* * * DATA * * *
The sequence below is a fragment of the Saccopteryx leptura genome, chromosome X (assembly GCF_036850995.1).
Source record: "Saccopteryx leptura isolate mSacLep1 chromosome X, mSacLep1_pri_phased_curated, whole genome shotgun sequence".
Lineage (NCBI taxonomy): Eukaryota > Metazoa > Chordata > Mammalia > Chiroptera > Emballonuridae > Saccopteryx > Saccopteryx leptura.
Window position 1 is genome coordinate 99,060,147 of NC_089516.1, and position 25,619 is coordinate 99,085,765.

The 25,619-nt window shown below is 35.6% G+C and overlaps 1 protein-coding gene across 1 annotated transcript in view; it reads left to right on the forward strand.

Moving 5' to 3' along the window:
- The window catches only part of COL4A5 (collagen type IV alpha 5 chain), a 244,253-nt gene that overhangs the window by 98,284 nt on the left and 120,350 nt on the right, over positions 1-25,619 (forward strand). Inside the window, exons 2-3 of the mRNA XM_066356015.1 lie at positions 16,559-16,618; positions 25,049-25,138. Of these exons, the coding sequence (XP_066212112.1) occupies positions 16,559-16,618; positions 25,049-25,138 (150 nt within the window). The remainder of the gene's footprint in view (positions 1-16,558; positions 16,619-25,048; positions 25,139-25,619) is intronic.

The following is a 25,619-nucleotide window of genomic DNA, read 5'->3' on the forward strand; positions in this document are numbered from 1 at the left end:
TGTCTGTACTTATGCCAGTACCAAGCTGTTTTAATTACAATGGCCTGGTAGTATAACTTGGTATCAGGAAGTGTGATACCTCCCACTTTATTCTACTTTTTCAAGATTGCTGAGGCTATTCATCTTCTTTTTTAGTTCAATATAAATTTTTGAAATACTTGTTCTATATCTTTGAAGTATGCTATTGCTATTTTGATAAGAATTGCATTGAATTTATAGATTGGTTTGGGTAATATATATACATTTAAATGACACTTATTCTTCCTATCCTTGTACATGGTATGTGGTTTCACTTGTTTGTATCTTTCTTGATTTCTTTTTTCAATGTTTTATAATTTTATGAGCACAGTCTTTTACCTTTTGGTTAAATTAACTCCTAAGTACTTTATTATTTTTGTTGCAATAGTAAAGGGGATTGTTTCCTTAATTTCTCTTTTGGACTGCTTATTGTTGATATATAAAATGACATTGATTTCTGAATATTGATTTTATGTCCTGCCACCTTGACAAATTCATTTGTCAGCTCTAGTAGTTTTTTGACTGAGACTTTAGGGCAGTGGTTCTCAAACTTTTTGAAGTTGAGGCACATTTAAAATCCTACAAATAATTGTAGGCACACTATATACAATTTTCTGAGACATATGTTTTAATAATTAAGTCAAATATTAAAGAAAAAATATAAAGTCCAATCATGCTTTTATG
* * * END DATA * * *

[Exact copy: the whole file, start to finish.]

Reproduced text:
The sequence below is a fragment of the Saccopteryx leptura genome, chromosome X (assembly GCF_036850995.1).
Source record: "Saccopteryx leptura isolate mSacLep1 chromosome X, mSacLep1_pri_phased_curated, whole genome shotgun sequence".
Lineage (NCBI taxonomy): Eukaryota > Metazoa > Chordata > Mammalia > Chiroptera > Emballonuridae > Saccopteryx > Saccopteryx leptura.
Window position 1 is genome coordinate 99,060,147 of NC_089516.1, and position 25,619 is coordinate 99,085,765.

The 25,619-nt window shown below is 35.6% G+C and overlaps 1 protein-coding gene across 1 annotated transcript in view; it reads left to right on the forward strand.

Moving 5' to 3' along the window:
- The window catches only part of COL4A5 (collagen type IV alpha 5 chain), a 244,253-nt gene that overhangs the window by 98,284 nt on the left and 120,350 nt on the right, over positions 1-25,619 (forward strand). Inside the window, exons 2-3 of the mRNA XM_066356015.1 lie at positions 16,559-16,618; positions 25,049-25,138. Of these exons, the coding sequence (XP_066212112.1) occupies positions 16,559-16,618; positions 25,049-25,138 (150 nt within the window). The remainder of the gene's footprint in view (positions 1-16,558; positions 16,619-25,048; positions 25,139-25,619) is intronic.

The following is a 25,619-nucleotide window of genomic DNA, read 5'->3' on the forward strand; positions in this document are numbered from 1 at the left end:
TGTCTGTACTTATGCCAGTACCAAGCTGTTTTAATTACAATGGCCTGGTAGTATAACTTGGTATCAGGAAGTGTGATACCTCCCACTTTATTCTACTTTTTCAAGATTGCTGAGGCTATTCATCTTCTTTTTTAGTTCAATATAAATTTTTGAAATACTTGTTCTATATCTTTGAAGTATGCTATTGCTATTTTGATAAGAATTGCATTGAATTTATAGATTGGTTTGGGTAATATATATACATTTAAATGACACTTATTCTTCCTATCCTTGTACATGGTATGTGGTTTCACTTGTTTGTATCTTTCTTGATTTCTTTTTTCAATGTTTTATAATTTTATGAGCACAGTCTTTTACCTTTTGGTTAAATTAACTCCTAAGTACTTTATTATTTTTGTTGCAATAGTAAAGGGGATTGTTTCCTTAATTTCTCTTTTGGACTGCTTATTGTTGATATATAAAATGACATTGATTTCTGAATATTGATTTTATGTCCTGCCACCTTGACAAATTCATTTGTCAGCTCTAGTAGTTTTTTGACTGAGACTTTAGGGCAGTGGTTCTCAAACTTTTTGAAGTTGAGGCACATTTAAAATCCTACAAATAATTGTAGGCACACTATATACAATTTTCTGAGACATATGTTTTAATAATTAAGTCAAATATTAAAGAAAAAATATAAAGTCCAATCATGCTTTTATG